Power Supplies 
   - Christoph Katzer

Entry – Less than $50
Seasonic OEM - 300W and 350W 

The low end hasn't changed much since last year since most manufacturers don't cater to this market, preferring to aim their introductions to the more profitable high-end of the PS market. Last year we recommended Seasonic's OEM line and they remain excellent entry recommendations this year. The SS-300ET or SS-350ET models are both under the $50 mark. We have tested these units and their performance are up there with the best power supplies in this section, and both models represent tremendous value for the money.

As last year we don't recommend buying power supplies under $30. When you drop below $30 units often are victims of faulty topologies and inferior components built to a low price point. The less than $30 power supplies rarely meet their promised performance levels.

Midrange - $60 to $150
Corsair CMPSU-400CX - 400W

Good overall quality, efficiency up to 85% (230VAC) and 83% (120VAC), nice appearance with quality cable sleeving, many connectors for a 400W (4/8-pin, 6pin PEG), tight voltage regulation with 12V always above 12.00V, silent at low loads (17dB(A)) and up to 26dB(A) with full load. The normal price is around $60, which is a good value, but Mail-In Rebates of $20 have recently appeared.

PC Power & Cooling Silencer 750 Quad
Our long time favorite, the Silencer 750 Quad from PC Power & Cooling is still a top seller. The price is very similar to a year ago at $125 to $130, but MIRs this year reduces the final cost to around $100. It still delivers top-notch performance coupled with very good quality, and the after-rebate price is a great value.
Highend - $160+
When it becomes available it will be one of the best performing high-end power supplies in the market. It looks like Enermax is not yet able to ship final units, but be sure to read our exclusive review of the Revolution85+ to see why we are excited by this PSU. It will be very expensive but we expect that prices will settle down once larger numbers arrive in markets around the world.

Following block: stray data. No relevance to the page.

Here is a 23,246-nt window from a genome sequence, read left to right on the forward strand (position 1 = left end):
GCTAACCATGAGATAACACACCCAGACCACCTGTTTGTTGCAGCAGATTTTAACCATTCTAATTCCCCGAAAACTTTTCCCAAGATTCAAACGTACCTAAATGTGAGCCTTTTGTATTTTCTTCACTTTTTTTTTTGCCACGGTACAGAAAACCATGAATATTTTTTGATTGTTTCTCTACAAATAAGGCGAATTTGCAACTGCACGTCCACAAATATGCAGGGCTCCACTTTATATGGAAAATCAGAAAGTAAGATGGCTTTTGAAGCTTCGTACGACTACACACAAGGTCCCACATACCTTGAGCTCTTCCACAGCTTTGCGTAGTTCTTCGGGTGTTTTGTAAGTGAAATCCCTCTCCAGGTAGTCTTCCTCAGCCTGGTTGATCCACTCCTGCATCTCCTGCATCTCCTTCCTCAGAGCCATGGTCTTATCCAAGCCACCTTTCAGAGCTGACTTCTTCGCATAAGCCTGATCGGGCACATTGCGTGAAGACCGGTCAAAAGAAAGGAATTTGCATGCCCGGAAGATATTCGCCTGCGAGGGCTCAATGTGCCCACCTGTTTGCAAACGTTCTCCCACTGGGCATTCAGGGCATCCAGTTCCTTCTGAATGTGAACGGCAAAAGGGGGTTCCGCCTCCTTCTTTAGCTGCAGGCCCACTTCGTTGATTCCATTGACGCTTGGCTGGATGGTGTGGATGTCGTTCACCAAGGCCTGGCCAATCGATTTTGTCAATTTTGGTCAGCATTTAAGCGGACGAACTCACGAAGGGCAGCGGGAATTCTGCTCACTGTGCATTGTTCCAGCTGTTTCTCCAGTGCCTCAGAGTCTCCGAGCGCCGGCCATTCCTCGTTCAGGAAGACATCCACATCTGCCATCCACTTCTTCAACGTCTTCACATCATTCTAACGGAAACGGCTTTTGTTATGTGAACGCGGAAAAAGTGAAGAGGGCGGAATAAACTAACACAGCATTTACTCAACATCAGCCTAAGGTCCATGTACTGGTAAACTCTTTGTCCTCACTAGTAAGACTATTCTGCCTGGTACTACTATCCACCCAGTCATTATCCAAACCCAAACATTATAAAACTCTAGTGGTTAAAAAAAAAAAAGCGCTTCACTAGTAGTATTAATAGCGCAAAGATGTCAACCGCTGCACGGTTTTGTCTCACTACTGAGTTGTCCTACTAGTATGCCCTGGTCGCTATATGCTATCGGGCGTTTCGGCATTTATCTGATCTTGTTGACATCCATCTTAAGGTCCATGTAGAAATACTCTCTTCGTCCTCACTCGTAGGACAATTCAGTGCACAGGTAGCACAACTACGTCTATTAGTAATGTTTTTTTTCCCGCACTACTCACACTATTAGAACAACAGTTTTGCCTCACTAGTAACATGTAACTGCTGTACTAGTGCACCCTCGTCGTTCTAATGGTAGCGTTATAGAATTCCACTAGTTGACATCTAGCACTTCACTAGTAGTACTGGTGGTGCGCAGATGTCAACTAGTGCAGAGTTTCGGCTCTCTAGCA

Index Case


View All Comments

  • gwolfman - Tuesday, December 16, 2008 - link

    What did you mean by "When we changed the direction of the fan we immediately saw higher cooling results."? So the positive air pressures made it worse? And when you moved the fan for negative air pressure the temps were lower? OR do you mean that in the not-so-standard positive air pressure configuration temps were lower than when switched? Reply
  • Wesley Fink - Tuesday, December 16, 2008 - link

    Test results are available in the FT01 review at http://www.anandtech.com/casecoolingpsus/showdoc.a...">http://www.anandtech.com/casecoolingpsus/showdoc.a.... Best results were with the STOCK (Positive Pressure) Silverstone setup. We will revise the wording in the guide to make that cleare. Thanks for pointing it out. Reply
  • gwolfman - Tuesday, December 16, 2008 - link

    Thanks! Reply
  • crimson117 - Tuesday, December 16, 2008 - link

    I love my P180, but the one downside I recall was that the power supply cables coming from the bottom interfered with the bottom part of the motherboard, including the USB connections, the lower expansion slots, and those little jumpers that hook up the case power/reset switches and LEDs.